Saturday, June 2, 2012


Muriel Rukeyser



Yes, we were looking at each other
Yes, we knew each other very well
Yes, we had made love with each other many times
Yes, we had heard music together
Yes, we had gone to the sea together
Yes, we had cooked and eaten together
Yes, we had laughed often day and night
Yes, we fought violence and knew violence
Yes, we hated the inner and outer oppression
Yes, that day we were looking at each other
Yes, we saw the sunlight pouring down
Yes, the corner of the table was between us
Yes, bread and flowers were on the table
Yes, our eyes saw each other's eyes
Yes, our mouths saw each other's mouth
Yes, our breasts saw each other's breasts
Yes, our bodies entire saw each other
Yes, it was beginning in each
Yes, it threw waves across our lives
Yes, the pulses were becoming very strong
Yes, the beating became very delicate
Yes, the calling----the arousal
Yes, the arriving----the coming
Yes, there it was for both entire
Yes, we were looking at each other

from ~

~ gay and lesbian poems ~
selected and edited by J.D. McClatchy
(Everyman 2001)


Issa's Untidy Hut said...

Fine, fine poem. Thanks, Bob.

Bob Arnold / Longhouse said...

Just when you may need one (like today), there's a Muriel Rukeyser poem, Don. Glad you like.

all's well, Bob

Lally said...

Do you know her cockroach poem? One of her most pointedly universal I think.

Bob Arnold / Longhouse said...

M ~

Oh yes, from MR's: The Gates, "St. Roach", much admired all that book when it appeared, and still do.

For a country boy, I've only seen a cockroach twice in my life: once behind a bureau in Santa Fe, and once in a bathroom in the Algonquin Hotel (how I got in that room is another story).

For everyone, let's show this sort of other love poem (I trust the line breaks will behave?):


For that I never knew you, I only learned to dread you,
for that I never touched you, they told me you are filth,
they showed me by every action to despise your kind;
for that I saw my people making war on you,
I could not tell you apart, one from another,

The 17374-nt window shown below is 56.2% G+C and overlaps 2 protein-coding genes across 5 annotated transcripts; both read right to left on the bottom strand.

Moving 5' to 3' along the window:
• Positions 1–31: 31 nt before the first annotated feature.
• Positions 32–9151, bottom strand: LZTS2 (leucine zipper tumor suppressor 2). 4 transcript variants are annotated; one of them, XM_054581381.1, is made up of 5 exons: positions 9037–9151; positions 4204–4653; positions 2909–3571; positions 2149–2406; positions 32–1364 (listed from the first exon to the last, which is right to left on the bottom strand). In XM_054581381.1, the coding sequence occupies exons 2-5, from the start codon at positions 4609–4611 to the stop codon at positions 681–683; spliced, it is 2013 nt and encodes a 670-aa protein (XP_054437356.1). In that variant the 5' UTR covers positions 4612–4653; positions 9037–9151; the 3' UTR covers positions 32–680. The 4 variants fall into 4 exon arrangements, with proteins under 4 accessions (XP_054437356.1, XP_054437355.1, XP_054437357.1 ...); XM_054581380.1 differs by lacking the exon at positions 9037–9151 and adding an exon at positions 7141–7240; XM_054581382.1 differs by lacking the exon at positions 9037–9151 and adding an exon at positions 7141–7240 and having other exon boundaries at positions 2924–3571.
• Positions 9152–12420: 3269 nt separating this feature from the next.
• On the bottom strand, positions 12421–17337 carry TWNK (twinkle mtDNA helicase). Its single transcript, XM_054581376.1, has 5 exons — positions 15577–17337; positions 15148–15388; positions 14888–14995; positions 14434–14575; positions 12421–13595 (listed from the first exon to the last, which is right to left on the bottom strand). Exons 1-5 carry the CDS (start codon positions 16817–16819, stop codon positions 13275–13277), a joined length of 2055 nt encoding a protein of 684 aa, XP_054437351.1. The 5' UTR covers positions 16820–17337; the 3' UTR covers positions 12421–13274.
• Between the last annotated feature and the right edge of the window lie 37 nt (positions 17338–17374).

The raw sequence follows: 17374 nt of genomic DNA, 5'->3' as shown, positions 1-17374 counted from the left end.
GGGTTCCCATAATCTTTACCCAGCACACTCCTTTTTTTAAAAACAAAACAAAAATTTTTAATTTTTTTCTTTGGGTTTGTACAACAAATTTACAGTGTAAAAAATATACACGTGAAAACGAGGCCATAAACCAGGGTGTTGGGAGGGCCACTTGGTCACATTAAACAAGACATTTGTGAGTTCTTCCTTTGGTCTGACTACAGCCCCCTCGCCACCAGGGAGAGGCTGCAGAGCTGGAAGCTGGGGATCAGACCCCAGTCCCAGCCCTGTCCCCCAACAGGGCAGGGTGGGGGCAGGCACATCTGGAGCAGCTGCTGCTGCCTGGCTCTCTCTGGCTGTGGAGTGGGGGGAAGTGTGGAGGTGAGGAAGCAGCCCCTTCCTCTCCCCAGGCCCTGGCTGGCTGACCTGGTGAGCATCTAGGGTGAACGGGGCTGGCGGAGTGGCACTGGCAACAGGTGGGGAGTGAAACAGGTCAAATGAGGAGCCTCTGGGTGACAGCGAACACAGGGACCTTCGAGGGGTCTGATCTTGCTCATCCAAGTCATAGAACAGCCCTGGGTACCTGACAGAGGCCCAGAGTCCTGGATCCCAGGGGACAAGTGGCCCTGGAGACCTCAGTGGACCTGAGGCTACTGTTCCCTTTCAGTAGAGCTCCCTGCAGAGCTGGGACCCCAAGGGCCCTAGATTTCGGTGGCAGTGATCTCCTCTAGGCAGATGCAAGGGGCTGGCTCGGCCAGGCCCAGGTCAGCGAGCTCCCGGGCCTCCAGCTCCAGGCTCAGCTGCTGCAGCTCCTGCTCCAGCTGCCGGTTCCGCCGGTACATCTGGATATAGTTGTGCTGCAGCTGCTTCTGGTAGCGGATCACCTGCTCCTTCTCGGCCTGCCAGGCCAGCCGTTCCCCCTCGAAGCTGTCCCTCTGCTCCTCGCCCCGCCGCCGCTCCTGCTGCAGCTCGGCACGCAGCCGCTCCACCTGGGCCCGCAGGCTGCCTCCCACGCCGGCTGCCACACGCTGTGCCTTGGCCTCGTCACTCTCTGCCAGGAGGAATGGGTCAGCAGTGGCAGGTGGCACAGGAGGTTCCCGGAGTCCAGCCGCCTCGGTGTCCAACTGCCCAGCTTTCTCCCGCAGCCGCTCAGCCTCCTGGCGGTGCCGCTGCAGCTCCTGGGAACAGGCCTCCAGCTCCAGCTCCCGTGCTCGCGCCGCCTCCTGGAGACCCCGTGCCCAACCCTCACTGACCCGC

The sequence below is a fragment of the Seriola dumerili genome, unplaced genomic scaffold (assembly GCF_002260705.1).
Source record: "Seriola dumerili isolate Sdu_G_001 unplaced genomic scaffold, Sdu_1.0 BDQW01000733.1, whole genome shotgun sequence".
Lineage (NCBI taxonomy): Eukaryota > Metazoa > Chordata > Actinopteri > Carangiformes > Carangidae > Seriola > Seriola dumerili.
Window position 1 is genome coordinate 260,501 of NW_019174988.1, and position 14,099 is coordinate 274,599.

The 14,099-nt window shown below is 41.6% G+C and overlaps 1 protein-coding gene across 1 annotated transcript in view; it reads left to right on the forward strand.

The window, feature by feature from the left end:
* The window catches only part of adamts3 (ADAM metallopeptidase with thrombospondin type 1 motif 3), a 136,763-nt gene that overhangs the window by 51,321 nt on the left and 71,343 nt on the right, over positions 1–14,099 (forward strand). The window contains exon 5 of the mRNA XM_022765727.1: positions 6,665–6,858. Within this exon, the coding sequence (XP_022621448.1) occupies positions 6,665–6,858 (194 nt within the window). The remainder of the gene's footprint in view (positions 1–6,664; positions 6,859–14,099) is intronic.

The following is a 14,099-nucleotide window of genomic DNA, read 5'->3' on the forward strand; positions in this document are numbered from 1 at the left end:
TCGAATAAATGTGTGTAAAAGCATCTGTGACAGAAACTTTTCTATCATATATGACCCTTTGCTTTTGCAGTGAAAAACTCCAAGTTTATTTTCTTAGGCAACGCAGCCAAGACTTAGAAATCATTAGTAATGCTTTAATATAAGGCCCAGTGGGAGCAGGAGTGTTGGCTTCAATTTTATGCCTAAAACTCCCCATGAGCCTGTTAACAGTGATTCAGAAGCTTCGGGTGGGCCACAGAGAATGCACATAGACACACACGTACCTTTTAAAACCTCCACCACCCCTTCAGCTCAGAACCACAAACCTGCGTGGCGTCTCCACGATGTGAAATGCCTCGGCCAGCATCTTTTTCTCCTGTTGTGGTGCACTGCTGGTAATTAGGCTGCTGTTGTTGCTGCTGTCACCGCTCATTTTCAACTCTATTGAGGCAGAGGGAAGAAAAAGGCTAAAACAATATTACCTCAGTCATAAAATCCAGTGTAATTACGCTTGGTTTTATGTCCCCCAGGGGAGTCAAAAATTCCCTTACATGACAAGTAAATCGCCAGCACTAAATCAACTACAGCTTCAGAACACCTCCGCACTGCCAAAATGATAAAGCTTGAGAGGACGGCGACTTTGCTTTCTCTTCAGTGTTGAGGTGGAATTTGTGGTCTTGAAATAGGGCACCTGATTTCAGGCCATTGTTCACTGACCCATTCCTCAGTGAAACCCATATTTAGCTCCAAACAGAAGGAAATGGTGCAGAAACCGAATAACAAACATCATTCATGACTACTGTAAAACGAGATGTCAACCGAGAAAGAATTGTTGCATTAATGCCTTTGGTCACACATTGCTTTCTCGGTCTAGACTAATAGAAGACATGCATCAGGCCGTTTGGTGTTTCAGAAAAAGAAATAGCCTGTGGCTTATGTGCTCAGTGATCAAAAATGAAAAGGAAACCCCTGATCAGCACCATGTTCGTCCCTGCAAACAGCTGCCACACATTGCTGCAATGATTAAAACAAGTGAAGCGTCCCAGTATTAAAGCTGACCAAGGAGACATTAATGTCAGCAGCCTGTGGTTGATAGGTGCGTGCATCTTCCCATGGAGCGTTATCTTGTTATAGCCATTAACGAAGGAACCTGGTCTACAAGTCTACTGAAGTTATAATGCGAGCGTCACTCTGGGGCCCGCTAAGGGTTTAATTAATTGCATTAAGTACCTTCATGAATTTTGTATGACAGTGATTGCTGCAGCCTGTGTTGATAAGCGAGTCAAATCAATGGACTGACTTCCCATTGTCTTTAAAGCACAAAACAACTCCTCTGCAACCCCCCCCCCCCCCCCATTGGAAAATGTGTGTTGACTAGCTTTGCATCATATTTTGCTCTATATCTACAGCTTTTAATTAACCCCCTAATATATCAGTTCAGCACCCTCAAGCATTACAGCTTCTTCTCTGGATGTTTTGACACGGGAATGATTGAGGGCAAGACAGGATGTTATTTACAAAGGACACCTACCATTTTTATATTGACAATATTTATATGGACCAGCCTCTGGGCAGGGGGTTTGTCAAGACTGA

for that in childhood I lived in places clear of you,
for that all the people I knew met you by
crushing you, stamping you to death, they poured boiling
water on you, they flushed you down,
for that I could not tell one from another
only that you were dark, fast on your feet, and slender.
Not like me.
For that I did not know your poems
And that I do not know any of your sayings
And that I cannot speak or read your language
And that I do not sing your songs
And that I do not teach our children
to eat your food
or know your poems
or sing your songs
But that we say you are filthing our food
But that we know you not at all.

Yesterday I looked at one of you for the first time.
You were lighter than the others in color, that was
neither good nor bad.

I was really looking for the first time.
You seemed troubled and witty.

Today I touched one of you for the first time.
You were startled, you ran, you fled away
Fast as a dancer, light, strange and lovely to the touch.
I reach, I touch, I begin to know you.

dfleischer said...

She spoke truth to power, Bob, again and again. One of my most loved of all poets ( and you another).Thanks for Rukeyser and a reminder on the new LGBT anthology of poetry. XO

Bob Arnold / Longhouse said...

Why we go hand in hand, Donna.

Just through her photographs, never mind the poems, one watches the life blood of Muriel Rukeyser.

all's well, Bob